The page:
Contributor Jason Paul Sailer has contributed a number of Saskatchewan grain elevator photos, including some elevators not featured here before! Thank you, Jason.
Some of the new/updated elevators:
Contributor Jason Paul Sailer has contributed a number of Saskatchewan grain elevator photos, including some elevators not featured here before! Thank you, Jason.
Some of the new/updated elevators:
We have a new contributor at Grain Elevators of Canada, Robert Lundin!
Robert is a photographer based in Stockholm, Sweden who has photographed numerous elevators during his photographic visits to Canada. He has graciously allowed his photographs to be included here.
You can visit his contributor page for a list of elevators he has contributed photos of.
The book “The Great Grain Elevator Incident” is a young adult novel by Kevin Miller, book 4 of a series set in the fictional town of Milligan Creek. This book is not specifically about grain elevators but they are prominently featured throughout the book.
The book follows four boys as they “concoct a wild scheme to save their grain elevators”. It follows a familiar real-life theme of a grain elevator company planning to build a large concrete grain terminal outside of town that will make the town’s historic elevators obsolete.
I received this book from the author as a review copy. I enjoyed reading the book and finished it in a couple of hours. The book reads well and the story moves right along, with a few interesting turns that I did not expect. It is not necessary to read the first three books in the series.
The cover illustration was made by Kierston Vande Krats.
The book reminded me in some ways of the well-known Encyclopedia Brown series, with a group of friends working to solve a problem.
I’d recommend this book to anyone with kids in the 8-12 year range, or even for older children or those of us who are “young at heart”.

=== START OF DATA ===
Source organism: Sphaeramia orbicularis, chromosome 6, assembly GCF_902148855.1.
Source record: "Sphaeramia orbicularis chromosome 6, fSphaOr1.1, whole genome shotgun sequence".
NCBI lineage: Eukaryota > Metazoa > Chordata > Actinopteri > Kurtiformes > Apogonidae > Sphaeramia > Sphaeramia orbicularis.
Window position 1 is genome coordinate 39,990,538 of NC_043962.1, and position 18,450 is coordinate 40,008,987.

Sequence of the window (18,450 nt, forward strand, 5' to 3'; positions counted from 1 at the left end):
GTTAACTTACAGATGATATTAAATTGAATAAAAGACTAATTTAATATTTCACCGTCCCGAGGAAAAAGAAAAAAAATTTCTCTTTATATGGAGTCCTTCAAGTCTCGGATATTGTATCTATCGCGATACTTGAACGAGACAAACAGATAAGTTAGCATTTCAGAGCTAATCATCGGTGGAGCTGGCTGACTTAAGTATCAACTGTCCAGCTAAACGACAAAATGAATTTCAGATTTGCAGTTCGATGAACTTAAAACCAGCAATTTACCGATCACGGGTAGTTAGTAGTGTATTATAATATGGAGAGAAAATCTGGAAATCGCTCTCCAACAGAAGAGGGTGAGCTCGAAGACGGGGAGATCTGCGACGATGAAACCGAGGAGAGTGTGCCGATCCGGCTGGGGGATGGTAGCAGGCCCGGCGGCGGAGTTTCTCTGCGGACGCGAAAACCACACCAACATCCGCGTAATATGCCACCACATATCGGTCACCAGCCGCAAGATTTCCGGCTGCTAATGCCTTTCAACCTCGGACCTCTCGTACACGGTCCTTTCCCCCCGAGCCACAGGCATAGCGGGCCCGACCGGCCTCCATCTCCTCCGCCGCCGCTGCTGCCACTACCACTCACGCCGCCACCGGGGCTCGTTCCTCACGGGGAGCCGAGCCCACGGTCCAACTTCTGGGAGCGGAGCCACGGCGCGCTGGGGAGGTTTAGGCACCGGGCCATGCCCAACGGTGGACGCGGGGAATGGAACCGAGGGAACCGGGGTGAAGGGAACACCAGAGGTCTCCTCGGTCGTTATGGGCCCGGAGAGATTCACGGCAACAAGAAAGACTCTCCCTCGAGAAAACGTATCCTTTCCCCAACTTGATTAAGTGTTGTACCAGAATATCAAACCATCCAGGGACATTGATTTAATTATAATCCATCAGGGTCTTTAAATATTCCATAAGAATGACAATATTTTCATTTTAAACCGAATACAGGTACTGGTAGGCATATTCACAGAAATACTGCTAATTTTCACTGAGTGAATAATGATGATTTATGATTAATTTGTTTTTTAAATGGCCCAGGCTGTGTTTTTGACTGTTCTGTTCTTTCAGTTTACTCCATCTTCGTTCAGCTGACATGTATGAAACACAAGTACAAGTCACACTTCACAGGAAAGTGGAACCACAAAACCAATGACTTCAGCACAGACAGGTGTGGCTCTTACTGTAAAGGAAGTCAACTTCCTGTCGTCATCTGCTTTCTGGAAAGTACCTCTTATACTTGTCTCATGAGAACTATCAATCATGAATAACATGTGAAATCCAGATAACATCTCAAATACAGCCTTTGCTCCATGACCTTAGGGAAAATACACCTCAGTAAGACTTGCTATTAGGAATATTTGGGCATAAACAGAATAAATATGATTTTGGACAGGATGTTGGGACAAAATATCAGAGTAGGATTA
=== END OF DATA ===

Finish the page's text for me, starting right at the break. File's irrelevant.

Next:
As an Amazon Associate I earn from qualifying purchases. This means that I earn a small commission when you purchase something from Amazon using my links, at no additional cost to you. I was supplied a review copy at no cost, with no promise for a positive review.
One elevator involved in the recent sale of Louis Dreyfus facilities to Parrish & Heimbecker is being challenged by the Canadian Competition Bureau. The Bureau says the former LD facility outside Virden, Manitoba and the P&H elevator in Moosomin, SK were “close competitors”, and this purchase eliminates that competition.
Because both elevators are now owned by the same company, the Bureau says that they will no longer compete to offer farmers the best prices for wheat and canola, and that will result in lower income for local farmers.
Looking at a map of grain elevators around Virden, one can see that farmers in the Virden area have few choices for online grain elevators. The closest non P&H elevators to Virden are Cargill in Oakner, Viterra in Souris, Richardson Pioneer in Kemnay, or Cargill in Elva 80 km south.
Farmers between Moosomin and Virden appear to have no real alternative other than to drive considerably farther to one of the other elevators.
The filed notice calls on P&H to sell one of the two elevators and to not acquire any elevator in the area for 10 years unless approved by the Competition Bureau.
I have been looking forward to Forgotten Saskatchewan for a while now. I’ve followed author Chris Attrell‘s work for some time on his web site, and in fact he used to own grainelevators.ca before I bought it from him. I’ve admired his spectacular photos of abandoned buildings and I expected his book would be great. It didn’t disappoint.
Forgotten Saskatchewan is chock full of images of abandoned Saskatchewan. Its 144 pages feature forlorn old farm houses, weathered grain elevators, rusting vehicles, empty churches and abandoned barns. Each image was carefully created, and often feature starry skies, aurora borealis or eerie lighting.
This book is really a love letter to Saskatchewan, a tribute to the decaying beauty in its disappearing small towns.
The book was published by MacIntyre Purcell and the print quality is excellent. If I ever write a photo book, I would strongly consider this publisher. Each page features a beautiful full colour image with a descriptive caption.
Some of the photos were clearly taken from a drone, giving a unique perspective.
This post contains affiliate links, which pay me a small commission if you purchase something through the link, at no additional cost to you.
This is a review of the book “Gone But Not Forgotten: Tales of the Disappearing Grain Elevators” by Elizabeth McLachlan. The book is a collection of stories about grain elevators and the towns they are/were in.
The 28* stories cover all sorts of tales about grain elevators, from bringing grain to market through elevator fires and other mishaps, and include such titles as “Lead in Her Pants” and “Dam(n) Progress”. In general the stories are amusing, touching, and sometimes poignant.
* there are actually 29 stories; the last is Ms. McLachlan’s own story of being married to an elevator agent.